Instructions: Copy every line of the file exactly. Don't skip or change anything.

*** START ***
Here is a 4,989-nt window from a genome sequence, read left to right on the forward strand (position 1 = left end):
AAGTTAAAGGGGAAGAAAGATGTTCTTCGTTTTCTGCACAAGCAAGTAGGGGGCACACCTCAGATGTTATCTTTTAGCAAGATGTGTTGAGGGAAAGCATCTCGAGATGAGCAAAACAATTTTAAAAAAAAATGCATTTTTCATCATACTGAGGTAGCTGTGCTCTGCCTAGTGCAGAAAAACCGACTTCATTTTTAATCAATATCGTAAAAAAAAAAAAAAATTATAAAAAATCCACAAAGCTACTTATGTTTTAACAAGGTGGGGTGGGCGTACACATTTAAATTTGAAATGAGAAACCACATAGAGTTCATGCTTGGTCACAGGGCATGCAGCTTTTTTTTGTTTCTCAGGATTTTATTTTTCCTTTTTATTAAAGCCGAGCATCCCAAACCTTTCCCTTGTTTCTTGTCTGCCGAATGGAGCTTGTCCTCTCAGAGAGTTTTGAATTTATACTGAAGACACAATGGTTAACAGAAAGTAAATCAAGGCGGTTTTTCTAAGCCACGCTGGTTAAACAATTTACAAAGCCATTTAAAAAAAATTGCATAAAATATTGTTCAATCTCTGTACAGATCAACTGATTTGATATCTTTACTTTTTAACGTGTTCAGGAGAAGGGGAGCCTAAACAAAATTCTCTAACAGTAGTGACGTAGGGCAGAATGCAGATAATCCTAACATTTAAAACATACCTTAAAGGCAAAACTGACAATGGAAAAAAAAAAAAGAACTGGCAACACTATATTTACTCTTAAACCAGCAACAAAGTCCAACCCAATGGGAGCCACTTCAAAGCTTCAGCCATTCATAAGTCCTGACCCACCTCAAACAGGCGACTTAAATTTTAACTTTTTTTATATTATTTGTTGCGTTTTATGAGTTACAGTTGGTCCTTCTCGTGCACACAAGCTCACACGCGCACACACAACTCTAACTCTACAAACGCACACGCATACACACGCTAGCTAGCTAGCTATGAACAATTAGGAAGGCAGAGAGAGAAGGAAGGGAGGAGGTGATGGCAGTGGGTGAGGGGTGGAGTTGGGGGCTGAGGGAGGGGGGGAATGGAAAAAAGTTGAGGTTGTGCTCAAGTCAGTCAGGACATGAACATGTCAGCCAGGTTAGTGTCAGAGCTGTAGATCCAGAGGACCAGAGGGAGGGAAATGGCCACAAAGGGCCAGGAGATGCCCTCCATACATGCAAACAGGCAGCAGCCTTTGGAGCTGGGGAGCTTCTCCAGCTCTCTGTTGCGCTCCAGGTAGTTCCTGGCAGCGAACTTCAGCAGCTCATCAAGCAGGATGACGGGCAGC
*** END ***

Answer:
Here is a 4,989-nt window from a genome sequence, read left to right on the forward strand (position 1 = left end):
AAGTTAAAGGGGAAGAAAGATGTTCTTCGTTTTCTGCACAAGCAAGTAGGGGGCACACCTCAGATGTTATCTTTTAGCAAGATGTGTTGAGGGAAAGCATCTCGAGATGAGCAAAACAATTTTAAAAAAAAATGCATTTTTCATCATACTGAGGTAGCTGTGCTCTGCCTAGTGCAGAAAAACCGACTTCATTTTTAATCAATATCGTAAAAAAAAAAAAAAATTATAAAAAATCCACAAAGCTACTTATGTTTTAACAAGGTGGGGTGGGCGTACACATTTAAATTTGAAATGAGAAACCACATAGAGTTCATGCTTGGTCACAGGGCATGCAGCTTTTTTTTGTTTCTCAGGATTTTATTTTTCCTTTTTATTAAAGCCGAGCATCCCAAACCTTTCCCTTGTTTCTTGTCTGCCGAATGGAGCTTGTCCTCTCAGAGAGTTTTGAATTTATACTGAAGACACAATGGTTAACAGAAAGTAAATCAAGGCGGTTTTTCTAAGCCACGCTGGTTAAACAATTTACAAAGCCATTTAAAAAAAATTGCATAAAATATTGTTCAATCTCTGTACAGATCAACTGATTTGATATCTTTACTTTTTAACGTGTTCAGGAGAAGGGGAGCCTAAACAAAATTCTCTAACAGTAGTGACGTAGGGCAGAATGCAGATAATCCTAACATTTAAAACATACCTTAAAGGCAAAACTGACAATGGAAAAAAAAAAAAGAACTGGCAACACTATATTTACTCTTAAACCAGCAACAAAGTCCAACCCAATGGGAGCCACTTCAAAGCTTCAGCCATTCATAAGTCCTGACCCACCTCAAACAGGCGACTTAAATTTTAACTTTTTTTATATTATTTGTTGCGTTTTATGAGTTACAGTTGGTCCTTCTCGTGCACACAAGCTCACACGCGCACACACAACTCTAACTCTACAAACGCACACGCATACACACGCTAGCTAGCTAGCTATGAACAATTAGGAAGGCAGAGAGAGAAGGAAGGGAGGAGGTGATGGCAGTGGGTGAGGGGTGGAGTTGGGGGCTGAGGGAGGGGGGGAATGGAAAAAAGTTGAGGTTGTGCTCAAGTCAGTCAGGACATGAACATGTCAGCCAGGTTAGTGTCAGAGCTGTAGATCCAGAGGACCAGAGGGAGGGAAATGGCCACAAAGGGCCAGGAGATGCCCTCCATACATGCAAACAGGCAGCAGCCTTTGGAGCTGGGGAGCTTCTCCAGCTCTCTGTTGCGCTCCAGGTAGTTCCTGGCAGCGAACTTCAGCAGCTCATCAAGCAGGATGACGGGCAGC